Historically KOL evaluation methodologies have also included criteria, which, while clearly relevant as a way to evaluate an HCP’s expertise, don’t easily lend themselves to objective measurement. This creates opportunities for subjective interpretation of the criteria based on the views of specific individuals or the needs of the company. The absence of objective ways to measure success can cause inconsistency in KOL tiering outcomes and lead to potential allegations of favoritism.

Often the problem is related to a lack of specificity. In some cases, companies include overly broad, catch-all criteria such as “recognized by peers as leading doctor in the field.”In practice, terms such as “extensive,” “well recognized,” “frequent,” “leading institution,” and even “professor” can have different meanings to different reviewers, leading to inconsistency in scoring and the potential for overpaying HCPs.

For example, simply stating that an HCP should have an “extensive” authorship record can be problematic. HCPs with a similar publication history may receive different scores because reviewers have different views about the number and type of publications needed to meet the criteria. Depending on the interpretation of “extensive,” this could lead to an HCP being over tiered and overpaid.

Approaches for Effective KOL Evaluation

Bearing in mind the potential FMV compliance pitfalls that companies face with their current KOL evaluation models, a successful KOL evaluation model should:

  •  Use objective criteria grounded in the peer judgment of a physician’s medical expertise
  • Define quantifiable and well-documented criteria
  • Be flexible enough to account for the different professional paths of the HCPs

Peer-recognition based criteria ensure that the assessment of someone’s expertise is grounded in the judgment of his or her peers rather than being based on the opinions of the company or individual reviewer. This provides the objectivity and foundation for an effective KOL evaluation model.

As a result, much of the “selection bias” inherent in a number of current models is eliminated. The use of objective criteria is also valuable in demonstrating independence in the face of any regulatory review as KOL status represents the recognition of other physicians as opposed to meeting the needs of the company.

Quantifiable and easily documented criteria based on information primarily derived from CVs should underpin all KOL evaluations. These criteria support consistency in the evaluation process while clear documentation (i.e. CVs) provides transparency to the process and a ready audit trail if necessary. Additional information such as citation records or influence mapping exercises can be incorporated, but the value of the additional information may not justify the added complexity.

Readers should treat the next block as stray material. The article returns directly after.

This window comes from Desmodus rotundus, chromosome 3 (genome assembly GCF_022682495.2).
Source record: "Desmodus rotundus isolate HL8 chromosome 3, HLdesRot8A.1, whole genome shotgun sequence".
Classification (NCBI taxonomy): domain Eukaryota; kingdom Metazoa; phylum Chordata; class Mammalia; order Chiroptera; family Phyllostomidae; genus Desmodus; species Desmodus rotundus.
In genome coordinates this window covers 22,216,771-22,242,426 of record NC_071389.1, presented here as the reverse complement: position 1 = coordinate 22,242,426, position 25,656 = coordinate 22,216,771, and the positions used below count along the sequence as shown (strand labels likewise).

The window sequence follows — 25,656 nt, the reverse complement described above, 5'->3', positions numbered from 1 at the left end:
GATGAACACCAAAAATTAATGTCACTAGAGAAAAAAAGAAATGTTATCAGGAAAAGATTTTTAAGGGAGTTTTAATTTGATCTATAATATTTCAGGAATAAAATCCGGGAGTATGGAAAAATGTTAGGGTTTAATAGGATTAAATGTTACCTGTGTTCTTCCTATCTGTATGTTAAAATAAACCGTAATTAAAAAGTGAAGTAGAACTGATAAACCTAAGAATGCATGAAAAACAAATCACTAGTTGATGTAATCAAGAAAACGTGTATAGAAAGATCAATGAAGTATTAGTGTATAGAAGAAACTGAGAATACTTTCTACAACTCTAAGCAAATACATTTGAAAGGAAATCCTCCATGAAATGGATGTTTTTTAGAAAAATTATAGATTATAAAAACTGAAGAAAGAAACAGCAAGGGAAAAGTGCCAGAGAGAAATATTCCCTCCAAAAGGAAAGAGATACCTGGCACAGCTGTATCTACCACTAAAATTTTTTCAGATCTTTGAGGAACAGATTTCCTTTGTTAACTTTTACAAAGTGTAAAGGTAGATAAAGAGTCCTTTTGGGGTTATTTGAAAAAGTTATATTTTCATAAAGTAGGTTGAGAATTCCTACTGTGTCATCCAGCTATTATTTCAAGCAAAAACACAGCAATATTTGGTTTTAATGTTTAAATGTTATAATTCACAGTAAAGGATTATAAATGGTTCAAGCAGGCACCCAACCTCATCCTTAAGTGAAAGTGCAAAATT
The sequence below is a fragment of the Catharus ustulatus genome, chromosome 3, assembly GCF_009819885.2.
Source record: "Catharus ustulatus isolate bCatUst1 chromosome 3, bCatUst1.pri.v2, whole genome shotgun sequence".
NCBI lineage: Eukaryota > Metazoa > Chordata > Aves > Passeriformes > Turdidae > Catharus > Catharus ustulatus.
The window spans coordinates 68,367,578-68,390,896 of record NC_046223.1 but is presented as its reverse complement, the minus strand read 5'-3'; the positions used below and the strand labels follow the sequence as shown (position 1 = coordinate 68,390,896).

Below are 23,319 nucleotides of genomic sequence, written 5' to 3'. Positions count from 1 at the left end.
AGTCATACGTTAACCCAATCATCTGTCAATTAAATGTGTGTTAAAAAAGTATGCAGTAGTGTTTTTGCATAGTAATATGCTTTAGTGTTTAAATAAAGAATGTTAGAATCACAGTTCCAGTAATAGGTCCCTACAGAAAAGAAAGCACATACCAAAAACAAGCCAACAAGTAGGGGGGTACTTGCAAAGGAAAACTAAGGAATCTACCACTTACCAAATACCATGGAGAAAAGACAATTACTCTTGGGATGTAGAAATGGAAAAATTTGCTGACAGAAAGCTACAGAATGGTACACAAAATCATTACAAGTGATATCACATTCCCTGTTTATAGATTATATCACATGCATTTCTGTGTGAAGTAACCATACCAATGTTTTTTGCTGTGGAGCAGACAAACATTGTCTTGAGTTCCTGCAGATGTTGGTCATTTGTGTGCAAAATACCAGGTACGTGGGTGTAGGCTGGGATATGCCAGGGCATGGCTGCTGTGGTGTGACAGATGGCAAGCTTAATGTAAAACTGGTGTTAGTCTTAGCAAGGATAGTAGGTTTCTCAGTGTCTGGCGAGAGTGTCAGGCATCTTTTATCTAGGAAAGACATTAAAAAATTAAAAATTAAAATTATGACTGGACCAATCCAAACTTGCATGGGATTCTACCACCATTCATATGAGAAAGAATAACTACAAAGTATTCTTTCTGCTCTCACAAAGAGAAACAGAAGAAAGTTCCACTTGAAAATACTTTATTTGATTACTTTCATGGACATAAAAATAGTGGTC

To ensure that the criteria are quantifiable and objective, a supplementary guidance document can provide consistency in the interpretation of key terms such as “regular,” “frequent,”“extensive,” “leading,” “top,” “major,” and even “professor” (e.g. “professor” could include adjunct, clinical, assistant, or associate professors). In addition, the guidance document can specify relevant time periods during which individual criteria may be assessed as well as specific numbers or ranges for those criteria that lend themselves to counts.

Remaining flexible constitutes the third and final hallmark of a successful evaluation model. Companies can achieve this objectives by establishing high standards and rigorous criteria in distinct categories. In addition, companies should refrain from simply adding up a cumulative score, which can potentially lead to overvaluing an HCP’s expertise.

By focusing on a small handful of evaluation categories (e.g. employment, publications, etc.) and setting rigorous standards within each category, companies may award KOL status without having recognized achievements in every single category. The nimbleness of this approach allows companies to evaluate physicians with non-traditional backgrounds who tend to get undervalued under more traditional point systems models.

Lastly, flexible models have an important practical dimension. They are often able to yield an accurate evaluation of an HCP’s credentials even when only a partial CV or bio is available.


While companies regularly identify KOLs and pay premium rates to those identified as KOLs, the underlying evaluation processes may contain a number of potential biases. Poorly designed KOL evaluation processes can lead to overpayment of HCPs.

The most effective processes will be grounded in the peer judgment of an HCP’s medical expertise – a method that provides a strong, objective, and independent foundation for KOL evaluation. In addition the underlying criteria should be quantifiable and clearly documented to ensure consistent application across all HCPs. Finally, criteria should be set at levels strongly associated with regional or national level expertise. By avoiding weak criteria, companies can rely on a more limited number of criteria to justify KOL status and avoid the biases associated with cumulative point models.